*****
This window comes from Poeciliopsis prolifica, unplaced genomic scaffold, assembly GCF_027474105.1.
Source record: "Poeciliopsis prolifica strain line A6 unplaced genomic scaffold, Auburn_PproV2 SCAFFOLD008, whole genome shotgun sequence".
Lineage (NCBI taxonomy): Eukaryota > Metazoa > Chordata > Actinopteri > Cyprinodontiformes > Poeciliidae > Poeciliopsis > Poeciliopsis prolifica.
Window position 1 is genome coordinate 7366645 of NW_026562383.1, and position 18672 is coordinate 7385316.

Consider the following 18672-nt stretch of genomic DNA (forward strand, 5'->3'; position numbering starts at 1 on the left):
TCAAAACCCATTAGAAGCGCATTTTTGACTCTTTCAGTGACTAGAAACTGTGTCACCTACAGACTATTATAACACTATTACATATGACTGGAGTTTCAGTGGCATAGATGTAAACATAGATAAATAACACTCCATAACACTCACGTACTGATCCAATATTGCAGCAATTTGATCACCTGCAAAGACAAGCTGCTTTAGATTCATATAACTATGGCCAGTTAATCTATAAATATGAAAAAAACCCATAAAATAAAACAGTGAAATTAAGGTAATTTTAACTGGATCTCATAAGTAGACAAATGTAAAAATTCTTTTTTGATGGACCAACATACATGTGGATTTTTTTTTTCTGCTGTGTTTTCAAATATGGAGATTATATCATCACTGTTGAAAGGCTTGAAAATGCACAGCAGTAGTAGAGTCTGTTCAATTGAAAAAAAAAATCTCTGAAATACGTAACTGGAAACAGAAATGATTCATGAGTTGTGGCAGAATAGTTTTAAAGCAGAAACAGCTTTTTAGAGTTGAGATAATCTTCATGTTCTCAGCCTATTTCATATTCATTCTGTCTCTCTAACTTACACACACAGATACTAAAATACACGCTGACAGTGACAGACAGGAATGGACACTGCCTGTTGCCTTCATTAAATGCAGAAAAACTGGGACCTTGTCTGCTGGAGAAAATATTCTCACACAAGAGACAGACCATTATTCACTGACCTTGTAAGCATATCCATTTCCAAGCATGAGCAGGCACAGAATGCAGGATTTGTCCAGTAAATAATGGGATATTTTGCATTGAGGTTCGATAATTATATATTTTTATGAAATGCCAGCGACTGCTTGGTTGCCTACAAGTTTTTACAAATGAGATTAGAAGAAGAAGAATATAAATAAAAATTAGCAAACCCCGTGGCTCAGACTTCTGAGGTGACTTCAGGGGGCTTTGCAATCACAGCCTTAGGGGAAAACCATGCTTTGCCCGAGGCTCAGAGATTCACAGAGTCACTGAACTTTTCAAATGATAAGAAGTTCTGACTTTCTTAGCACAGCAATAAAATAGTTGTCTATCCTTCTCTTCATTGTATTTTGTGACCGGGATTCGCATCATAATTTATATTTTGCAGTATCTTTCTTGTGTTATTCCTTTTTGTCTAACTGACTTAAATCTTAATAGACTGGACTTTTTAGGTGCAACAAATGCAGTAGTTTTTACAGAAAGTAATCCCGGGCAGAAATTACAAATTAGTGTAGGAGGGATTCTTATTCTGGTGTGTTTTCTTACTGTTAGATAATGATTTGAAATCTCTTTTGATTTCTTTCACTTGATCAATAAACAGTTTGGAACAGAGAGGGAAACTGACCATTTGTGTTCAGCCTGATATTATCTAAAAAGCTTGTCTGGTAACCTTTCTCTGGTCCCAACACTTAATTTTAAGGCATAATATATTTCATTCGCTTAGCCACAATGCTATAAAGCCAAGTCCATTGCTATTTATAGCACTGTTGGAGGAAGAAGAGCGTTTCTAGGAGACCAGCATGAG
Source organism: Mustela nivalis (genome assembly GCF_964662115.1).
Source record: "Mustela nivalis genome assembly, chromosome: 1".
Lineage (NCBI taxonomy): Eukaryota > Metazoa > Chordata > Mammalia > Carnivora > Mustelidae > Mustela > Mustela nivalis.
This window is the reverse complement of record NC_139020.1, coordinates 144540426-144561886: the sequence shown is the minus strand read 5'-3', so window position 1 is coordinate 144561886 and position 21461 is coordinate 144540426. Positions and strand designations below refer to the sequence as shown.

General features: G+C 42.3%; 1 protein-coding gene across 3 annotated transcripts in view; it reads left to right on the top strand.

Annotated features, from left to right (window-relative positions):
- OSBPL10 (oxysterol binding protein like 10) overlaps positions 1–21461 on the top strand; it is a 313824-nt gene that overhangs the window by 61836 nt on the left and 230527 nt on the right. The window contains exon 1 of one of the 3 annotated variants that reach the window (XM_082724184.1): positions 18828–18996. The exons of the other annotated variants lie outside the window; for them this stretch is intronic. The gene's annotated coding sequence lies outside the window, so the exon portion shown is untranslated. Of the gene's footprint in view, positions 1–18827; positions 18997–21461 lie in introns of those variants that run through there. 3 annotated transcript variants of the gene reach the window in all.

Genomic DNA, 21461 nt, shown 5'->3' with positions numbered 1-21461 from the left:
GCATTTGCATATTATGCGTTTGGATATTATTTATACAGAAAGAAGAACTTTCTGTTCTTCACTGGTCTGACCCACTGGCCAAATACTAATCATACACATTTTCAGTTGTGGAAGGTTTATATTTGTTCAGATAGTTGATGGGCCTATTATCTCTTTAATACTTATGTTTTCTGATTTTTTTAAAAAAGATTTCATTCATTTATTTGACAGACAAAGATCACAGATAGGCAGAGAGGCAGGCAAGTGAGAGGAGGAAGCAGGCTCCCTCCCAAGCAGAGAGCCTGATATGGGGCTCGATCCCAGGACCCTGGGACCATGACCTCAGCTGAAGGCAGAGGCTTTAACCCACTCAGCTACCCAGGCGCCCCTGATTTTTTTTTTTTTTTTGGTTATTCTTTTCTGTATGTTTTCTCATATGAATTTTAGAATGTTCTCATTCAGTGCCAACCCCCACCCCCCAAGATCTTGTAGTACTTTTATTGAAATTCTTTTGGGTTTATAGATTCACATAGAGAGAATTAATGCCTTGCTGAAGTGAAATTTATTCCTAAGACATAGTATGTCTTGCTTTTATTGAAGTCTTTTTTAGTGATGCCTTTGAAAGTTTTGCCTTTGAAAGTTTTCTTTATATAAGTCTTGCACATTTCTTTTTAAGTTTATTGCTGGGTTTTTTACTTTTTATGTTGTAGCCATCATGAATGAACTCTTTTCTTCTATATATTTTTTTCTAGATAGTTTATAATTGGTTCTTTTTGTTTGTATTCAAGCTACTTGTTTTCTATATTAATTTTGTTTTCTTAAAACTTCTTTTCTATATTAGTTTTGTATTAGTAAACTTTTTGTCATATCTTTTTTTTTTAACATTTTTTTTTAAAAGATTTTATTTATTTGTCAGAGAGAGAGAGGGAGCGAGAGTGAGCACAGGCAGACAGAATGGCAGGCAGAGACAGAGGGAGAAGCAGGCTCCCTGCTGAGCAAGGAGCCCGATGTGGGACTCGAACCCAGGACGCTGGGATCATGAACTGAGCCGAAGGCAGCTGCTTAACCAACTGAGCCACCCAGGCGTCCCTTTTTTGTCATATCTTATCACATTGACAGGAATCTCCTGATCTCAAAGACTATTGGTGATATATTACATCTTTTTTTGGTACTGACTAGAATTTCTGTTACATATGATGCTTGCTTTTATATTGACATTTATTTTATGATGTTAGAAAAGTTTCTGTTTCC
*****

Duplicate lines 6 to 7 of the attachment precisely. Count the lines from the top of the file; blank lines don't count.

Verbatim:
TCAAAACCCATTAGAAGCGCATTTTTGACTCTTTCAGTGACTAGAAACTGTGTCACCTACAGACTATTATAACACTATTACATATGACTGGAGTTTCAGTGGCATAGATGTAAACATAGATAAATAACACTCCATAACACTCACGTACTGATCCAATATTGCAGCAATTTGATCACCTGCAAAGACAAGCTGCTTTAGATTCATATAACTATGGCCAGTTAATCTATAAATATGAAAAAAACCCATAAAATAAAACAGTGAAATTAAGGTAATTTTAACTGGATCTCATAAGTAGACAAATGTAAAAATTCTTTTTTGATGGACCAACATACATGTGGATTTTTTTTTTCTGCTGTGTTTTCAAATATGGAGATTATATCATCACTGTTGAAAGGCTTGAAAATGCACAGCAGTAGTAGAGTCTGTTCAATTGAAAAAAAAAATCTCTGAAATACGTAACTGGAAACAGAAATGATTCATGAGTTGTGGCAGAATAGTTTTAAAGCAGAAACAGCTTTTTAGAGTTGAGATAATCTTCATGTTCTCAGCCTATTTCATATTCATTCTGTCTCTCTAACTTACACACACAGATACTAAAATACACGCTGACAGTGACAGACAGGAATGGACACTGCCTGTTGCCTTCATTAAATGCAGAAAAACTGGGACCTTGTCTGCTGGAGAAAATATTCTCACACAAGAGACAGACCATTATTCACTGACCTTGTAAGCATATCCATTTCCAAGCATGAGCAGGCACAGAATGCAGGATTTGTCCAGTAAATAATGGGATATTTTGCATTGAGGTTCGATAATTATATATTTTTATGAAATGCCAGCGACTGCTTGGTTGCCTACAAGTTTTTACAAATGAGATTAGAAGAAGAAGAATATAAATAAAAATTAGCAAACCCCGTGGCTCAGACTTCTGAGGTGACTTCAGGGGGCTTTGCAATCACAGCCTTAGGGGAAAACCATGCTTTGCCCGAGGCTCAGAGATTCACAGAGTCACTGAACTTTTCAAATGATAAGAAGTTCTGACTTTCTTAGCACAGCAATAAAATAGTTGTCTATCCTTCTCTTCATTGTATTTTGTGACCGGGATTCGCATCATAATTTATATTTTGCAGTATCTTTCTTGTGTTATTCCTTTTTGTCTAACTGACTTAAATCTTAATAGACTGGACTTTTTAGGTGCAACAAATGCAGTAGTTTTTACAGAAAGTAATCCCGGGCAGAAATTACAAATTAGTGTAGGAGGGATTCTTATTCTGGTGTGTTTTCTTACTGTTAGATAATGATTTGAAATCTCTTTTGATTTCTTTCACTTGATCAATAAACAGTTTGGAACAGAGAGGGAAACTGACCATTTGTGTTCAGCCTGATATTATCTAAAAAGCTTGTCTGGTAACCTTTCTCTGGTCCCAACACTTAATTTTAAGGCATAATATATTTCATTCGCTTAGCCACAATGCTATAAAGCCAAGTCCATTGCTATTTATAGCACTGTTGGAGGAAGAAGAGCGTTTCTAGGAGACCAGCATGAG
Source organism: Mustela nivalis (genome assembly GCF_964662115.1).